Author: David Garnett
Release Date: November 29, 2003 [eBook #10337] [Date last updated: January 8, 2005]
Character set encoding: Us-ASCII
***Start of the project gutenberg EBOOK lady into fox***
E-text prepared by Suzanne Shell, Project Gutenberg
Mary Ann Fink, and the Project Gutenberg Online Distributed Proofreading
Note: The html version of this E-book includes
ILLUSTRATED WITH WOOD ENGRAVINGS
[Illustration: Mr. And Mrs. Tebrick at home]
Wonderful or supernatural events are not so uncommon, rather they are irregular in their incidence. Thus there may be not one marvel to speak of in a century, and then often enough comes a plentiful crop of them; monsters of all sorts swarm suddenly upon the earth, comets blaze in the sky, eclipses frighten nature, meteors fall in rain, while mermaids and sirens beguile, and sea-serpents engulf every passing ship, and terrible cataclysms beset humanity.
But the strange event which I shall here relate came alone, unsupported, without companions into a hostile world, and for that very reason claimed little of the general attention of mankind. For the sudden changing of Mrs. Tebrick into a vixen is an established fact which we may attempt to account for as we will. Certainly it is in the explanation of the fact, and the reconciling of it with our general notions that we shall find most difficulty, and not in accepting for true a story which is so fully proved, and that not by one witness but by a dozen, all respectable, and with no possibility of collusion between them.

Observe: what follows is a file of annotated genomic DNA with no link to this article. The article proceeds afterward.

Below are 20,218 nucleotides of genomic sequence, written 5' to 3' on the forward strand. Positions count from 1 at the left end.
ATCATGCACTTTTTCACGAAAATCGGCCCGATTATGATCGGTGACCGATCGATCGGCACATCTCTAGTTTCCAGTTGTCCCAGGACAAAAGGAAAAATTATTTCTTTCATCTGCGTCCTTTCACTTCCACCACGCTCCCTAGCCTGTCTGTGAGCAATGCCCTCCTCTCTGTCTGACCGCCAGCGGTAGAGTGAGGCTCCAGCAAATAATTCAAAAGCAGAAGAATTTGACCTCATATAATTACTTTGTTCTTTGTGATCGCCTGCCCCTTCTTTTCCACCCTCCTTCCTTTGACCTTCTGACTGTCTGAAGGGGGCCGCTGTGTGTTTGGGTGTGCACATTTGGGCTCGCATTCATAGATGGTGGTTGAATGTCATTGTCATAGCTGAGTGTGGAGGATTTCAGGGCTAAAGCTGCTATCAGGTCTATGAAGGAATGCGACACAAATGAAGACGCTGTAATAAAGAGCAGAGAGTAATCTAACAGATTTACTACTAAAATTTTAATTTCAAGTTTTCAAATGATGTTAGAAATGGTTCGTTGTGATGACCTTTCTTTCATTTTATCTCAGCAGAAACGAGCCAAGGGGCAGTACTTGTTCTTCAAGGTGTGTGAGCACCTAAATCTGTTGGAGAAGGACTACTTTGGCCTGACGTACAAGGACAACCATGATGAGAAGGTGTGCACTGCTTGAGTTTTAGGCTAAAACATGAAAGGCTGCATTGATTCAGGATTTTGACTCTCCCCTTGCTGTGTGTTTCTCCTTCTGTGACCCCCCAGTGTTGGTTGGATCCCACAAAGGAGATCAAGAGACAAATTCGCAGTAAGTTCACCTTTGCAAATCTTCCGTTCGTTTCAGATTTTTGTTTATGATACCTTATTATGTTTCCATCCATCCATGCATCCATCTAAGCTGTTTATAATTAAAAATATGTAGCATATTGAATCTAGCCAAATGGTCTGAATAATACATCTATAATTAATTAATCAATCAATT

But here I will confine myself to an exact narrative of the event and all that followed on it. Yet I would not dissuade any of my readers from attempting an explanation of this seeming miracle because up till now none has been found which is entirely satisfactory. What adds to the difficulty to my mind is that the metamorphosis occurred when Mrs. Tebrick was a full-grown woman, and that it happened suddenly in so short a space of time. The sprouting of a tail, the gradual extension of hair all over the body, the slow change of the whole anatomy by a process of growth, though it would have been monstrous, would not have been so difficult to reconcile to our ordinary conceptions, particularly had it happened in a young child.